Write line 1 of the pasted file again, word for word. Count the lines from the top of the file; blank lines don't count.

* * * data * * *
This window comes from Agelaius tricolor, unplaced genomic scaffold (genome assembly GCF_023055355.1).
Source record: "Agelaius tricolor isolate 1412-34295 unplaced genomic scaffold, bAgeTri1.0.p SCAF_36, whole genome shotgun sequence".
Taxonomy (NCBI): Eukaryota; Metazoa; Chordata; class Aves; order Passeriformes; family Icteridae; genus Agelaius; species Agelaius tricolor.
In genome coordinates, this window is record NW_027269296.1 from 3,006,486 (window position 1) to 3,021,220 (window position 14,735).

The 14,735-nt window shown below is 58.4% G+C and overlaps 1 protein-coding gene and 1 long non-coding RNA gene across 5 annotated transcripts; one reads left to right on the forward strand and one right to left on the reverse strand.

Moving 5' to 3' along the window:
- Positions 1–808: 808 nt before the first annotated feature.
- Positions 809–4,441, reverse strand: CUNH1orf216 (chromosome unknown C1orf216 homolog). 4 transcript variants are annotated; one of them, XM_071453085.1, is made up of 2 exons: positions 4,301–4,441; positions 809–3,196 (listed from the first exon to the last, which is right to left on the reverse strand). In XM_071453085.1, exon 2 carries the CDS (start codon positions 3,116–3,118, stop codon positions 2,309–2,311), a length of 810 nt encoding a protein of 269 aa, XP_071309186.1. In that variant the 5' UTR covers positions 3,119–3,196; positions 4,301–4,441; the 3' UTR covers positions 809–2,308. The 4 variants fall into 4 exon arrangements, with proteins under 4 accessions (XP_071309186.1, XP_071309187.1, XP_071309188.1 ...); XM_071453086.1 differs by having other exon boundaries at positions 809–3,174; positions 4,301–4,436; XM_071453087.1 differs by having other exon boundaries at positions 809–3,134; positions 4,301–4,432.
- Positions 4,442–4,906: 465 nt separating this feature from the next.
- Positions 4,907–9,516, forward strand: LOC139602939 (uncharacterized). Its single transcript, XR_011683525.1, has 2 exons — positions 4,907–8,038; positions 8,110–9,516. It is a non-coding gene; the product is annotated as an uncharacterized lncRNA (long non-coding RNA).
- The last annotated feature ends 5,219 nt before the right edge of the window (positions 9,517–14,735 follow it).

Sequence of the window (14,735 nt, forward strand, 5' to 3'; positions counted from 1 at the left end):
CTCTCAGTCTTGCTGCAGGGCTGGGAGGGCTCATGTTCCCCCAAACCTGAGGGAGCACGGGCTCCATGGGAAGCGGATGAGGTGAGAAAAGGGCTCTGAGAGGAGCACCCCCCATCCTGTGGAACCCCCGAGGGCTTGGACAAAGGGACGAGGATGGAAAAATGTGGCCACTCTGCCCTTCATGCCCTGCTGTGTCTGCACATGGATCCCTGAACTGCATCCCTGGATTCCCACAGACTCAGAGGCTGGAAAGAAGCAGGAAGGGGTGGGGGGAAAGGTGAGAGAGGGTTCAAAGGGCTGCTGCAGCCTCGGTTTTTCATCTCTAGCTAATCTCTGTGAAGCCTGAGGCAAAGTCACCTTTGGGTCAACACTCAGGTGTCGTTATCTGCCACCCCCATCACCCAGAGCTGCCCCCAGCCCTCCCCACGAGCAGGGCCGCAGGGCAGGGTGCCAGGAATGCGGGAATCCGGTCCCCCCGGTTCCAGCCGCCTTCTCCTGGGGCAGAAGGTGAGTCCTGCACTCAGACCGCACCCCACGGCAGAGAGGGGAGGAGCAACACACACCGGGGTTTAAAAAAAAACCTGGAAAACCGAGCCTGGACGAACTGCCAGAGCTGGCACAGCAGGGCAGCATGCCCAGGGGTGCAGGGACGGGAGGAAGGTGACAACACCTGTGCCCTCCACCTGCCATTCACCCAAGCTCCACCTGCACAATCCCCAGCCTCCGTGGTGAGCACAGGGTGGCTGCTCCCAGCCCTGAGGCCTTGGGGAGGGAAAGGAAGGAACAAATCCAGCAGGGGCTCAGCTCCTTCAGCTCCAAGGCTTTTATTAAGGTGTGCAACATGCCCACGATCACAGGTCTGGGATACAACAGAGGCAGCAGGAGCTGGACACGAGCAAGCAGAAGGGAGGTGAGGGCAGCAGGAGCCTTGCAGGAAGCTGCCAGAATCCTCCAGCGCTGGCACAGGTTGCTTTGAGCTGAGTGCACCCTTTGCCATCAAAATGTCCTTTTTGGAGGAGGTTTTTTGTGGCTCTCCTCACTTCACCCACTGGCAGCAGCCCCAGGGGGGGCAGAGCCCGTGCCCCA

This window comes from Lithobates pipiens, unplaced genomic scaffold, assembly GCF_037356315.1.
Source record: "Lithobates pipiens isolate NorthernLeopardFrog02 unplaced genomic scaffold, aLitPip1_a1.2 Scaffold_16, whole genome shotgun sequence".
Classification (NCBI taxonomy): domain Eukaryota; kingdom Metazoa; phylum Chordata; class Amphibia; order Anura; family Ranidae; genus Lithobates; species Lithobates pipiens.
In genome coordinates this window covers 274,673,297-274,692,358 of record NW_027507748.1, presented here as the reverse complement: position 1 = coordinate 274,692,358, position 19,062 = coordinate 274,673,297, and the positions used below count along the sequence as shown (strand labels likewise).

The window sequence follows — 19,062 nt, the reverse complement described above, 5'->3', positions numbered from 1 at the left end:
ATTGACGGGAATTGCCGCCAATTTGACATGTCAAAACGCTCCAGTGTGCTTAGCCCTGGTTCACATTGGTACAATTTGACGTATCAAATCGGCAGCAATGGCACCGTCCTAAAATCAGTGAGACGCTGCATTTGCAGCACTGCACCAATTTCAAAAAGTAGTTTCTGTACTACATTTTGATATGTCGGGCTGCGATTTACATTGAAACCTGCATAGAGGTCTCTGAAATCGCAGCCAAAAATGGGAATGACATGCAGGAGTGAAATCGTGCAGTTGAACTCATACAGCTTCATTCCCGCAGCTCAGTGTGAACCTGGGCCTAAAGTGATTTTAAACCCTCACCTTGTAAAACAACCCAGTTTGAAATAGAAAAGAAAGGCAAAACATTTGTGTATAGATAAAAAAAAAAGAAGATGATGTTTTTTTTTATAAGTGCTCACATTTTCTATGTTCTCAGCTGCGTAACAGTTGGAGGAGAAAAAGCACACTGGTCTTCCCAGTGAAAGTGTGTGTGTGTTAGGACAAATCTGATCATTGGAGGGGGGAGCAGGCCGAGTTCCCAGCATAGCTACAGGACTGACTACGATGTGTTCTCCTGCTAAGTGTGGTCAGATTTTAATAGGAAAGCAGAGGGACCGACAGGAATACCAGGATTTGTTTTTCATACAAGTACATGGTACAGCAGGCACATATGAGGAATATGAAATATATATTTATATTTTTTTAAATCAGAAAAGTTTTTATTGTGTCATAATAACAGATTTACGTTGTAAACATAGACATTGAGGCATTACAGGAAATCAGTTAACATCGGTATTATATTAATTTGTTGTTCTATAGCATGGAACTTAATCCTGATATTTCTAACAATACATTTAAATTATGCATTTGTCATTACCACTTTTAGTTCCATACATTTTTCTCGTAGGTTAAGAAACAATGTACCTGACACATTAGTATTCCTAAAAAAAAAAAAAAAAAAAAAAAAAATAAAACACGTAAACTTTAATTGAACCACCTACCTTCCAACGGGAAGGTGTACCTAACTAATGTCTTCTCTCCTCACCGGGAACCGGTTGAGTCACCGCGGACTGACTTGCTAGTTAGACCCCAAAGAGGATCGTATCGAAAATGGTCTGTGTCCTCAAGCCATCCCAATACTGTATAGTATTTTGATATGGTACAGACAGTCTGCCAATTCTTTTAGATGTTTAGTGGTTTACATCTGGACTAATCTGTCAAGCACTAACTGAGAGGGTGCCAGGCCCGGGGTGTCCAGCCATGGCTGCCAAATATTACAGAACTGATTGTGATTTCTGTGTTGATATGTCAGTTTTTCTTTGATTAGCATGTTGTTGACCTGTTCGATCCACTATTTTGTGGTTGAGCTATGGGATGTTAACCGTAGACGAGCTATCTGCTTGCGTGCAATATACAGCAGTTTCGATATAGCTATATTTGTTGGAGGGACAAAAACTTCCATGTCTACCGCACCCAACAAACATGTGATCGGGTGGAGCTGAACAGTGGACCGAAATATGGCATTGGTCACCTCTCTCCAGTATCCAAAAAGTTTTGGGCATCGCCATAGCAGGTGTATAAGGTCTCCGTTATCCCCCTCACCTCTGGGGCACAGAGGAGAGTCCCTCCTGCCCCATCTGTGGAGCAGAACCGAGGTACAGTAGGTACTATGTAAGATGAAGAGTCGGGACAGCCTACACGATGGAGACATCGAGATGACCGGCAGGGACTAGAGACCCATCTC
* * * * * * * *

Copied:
This window comes from Agelaius tricolor, unplaced genomic scaffold (genome assembly GCF_023055355.1).